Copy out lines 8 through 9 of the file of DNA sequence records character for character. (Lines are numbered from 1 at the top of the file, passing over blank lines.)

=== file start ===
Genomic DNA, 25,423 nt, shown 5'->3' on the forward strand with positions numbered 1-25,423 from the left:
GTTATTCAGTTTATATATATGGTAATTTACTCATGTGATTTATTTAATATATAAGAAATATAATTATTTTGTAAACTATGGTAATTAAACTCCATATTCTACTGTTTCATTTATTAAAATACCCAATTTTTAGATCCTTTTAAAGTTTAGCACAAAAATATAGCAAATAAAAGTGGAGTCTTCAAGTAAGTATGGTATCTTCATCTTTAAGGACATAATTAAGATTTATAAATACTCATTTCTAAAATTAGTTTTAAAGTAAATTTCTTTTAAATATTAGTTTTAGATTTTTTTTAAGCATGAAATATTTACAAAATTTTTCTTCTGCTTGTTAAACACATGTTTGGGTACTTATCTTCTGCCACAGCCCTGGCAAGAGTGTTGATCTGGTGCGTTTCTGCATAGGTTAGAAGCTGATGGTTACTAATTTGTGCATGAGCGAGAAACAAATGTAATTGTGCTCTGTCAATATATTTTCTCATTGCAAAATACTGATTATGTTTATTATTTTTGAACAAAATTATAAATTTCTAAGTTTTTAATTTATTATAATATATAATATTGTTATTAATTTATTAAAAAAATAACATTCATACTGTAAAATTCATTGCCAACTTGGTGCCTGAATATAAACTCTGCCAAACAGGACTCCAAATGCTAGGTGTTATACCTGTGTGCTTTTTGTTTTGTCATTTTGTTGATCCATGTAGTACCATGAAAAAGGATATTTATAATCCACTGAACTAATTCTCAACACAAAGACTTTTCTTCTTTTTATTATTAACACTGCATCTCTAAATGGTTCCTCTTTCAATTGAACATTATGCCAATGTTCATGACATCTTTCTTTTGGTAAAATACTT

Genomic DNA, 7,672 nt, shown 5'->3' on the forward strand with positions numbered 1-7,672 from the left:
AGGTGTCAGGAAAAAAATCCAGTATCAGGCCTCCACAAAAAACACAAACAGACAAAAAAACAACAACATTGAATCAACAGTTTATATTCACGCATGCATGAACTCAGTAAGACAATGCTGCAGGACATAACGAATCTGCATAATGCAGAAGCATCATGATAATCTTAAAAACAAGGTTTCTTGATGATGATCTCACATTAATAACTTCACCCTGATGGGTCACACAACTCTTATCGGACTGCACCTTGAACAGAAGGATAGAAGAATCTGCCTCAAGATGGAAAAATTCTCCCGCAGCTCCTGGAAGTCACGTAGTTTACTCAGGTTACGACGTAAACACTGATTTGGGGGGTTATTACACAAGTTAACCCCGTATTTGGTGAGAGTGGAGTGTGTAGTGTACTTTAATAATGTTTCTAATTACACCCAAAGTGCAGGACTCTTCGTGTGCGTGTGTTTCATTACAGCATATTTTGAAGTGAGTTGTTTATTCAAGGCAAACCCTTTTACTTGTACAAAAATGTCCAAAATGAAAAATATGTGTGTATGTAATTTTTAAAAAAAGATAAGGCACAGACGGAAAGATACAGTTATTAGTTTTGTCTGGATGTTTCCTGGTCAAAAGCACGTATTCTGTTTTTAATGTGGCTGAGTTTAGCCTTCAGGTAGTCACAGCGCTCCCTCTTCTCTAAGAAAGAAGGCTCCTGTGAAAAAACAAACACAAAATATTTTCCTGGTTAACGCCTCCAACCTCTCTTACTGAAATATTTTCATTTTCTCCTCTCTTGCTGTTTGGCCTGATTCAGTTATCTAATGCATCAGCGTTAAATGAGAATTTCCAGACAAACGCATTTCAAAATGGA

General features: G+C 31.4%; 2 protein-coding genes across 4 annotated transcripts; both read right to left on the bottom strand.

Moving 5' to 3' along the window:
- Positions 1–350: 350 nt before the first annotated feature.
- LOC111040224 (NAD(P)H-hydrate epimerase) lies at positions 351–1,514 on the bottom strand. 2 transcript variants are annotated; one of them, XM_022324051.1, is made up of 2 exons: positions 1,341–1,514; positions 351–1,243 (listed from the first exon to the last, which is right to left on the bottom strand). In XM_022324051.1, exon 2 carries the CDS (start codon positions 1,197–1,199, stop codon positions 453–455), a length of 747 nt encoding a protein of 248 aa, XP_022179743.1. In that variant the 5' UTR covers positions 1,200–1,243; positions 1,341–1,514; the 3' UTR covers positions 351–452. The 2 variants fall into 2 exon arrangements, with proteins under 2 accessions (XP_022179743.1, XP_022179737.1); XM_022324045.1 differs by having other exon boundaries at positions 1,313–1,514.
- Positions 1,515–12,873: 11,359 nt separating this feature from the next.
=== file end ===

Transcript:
- LOC111040224 (NAD(P)H-hydrate epimerase) lies at positions 351–1,514 on the bottom strand. 2 transcript variants are annotated; one of them, XM_022324051.1, is made up of 2 exons: positions 1,341–1,514; positions 351–1,243 (listed from the first exon to the last, which is right to left on the bottom strand). In XM_022324051.1, exon 2 carries the CDS (start codon positions 1,197–1,199, stop codon positions 453–455), a length of 747 nt encoding a protein of 248 aa, XP_022179743.1. In that variant the 5' UTR covers positions 1,200–1,243; positions 1,341–1,514; the 3' UTR covers positions 351–452. The 2 variants fall into 2 exon arrangements, with proteins under 2 accessions (XP_022179743.1, XP_022179737.1); XM_022324045.1 differs by having other exon boundaries at positions 1,313–1,514.
- Positions 1,515–12,873: 11,359 nt separating this feature from the next.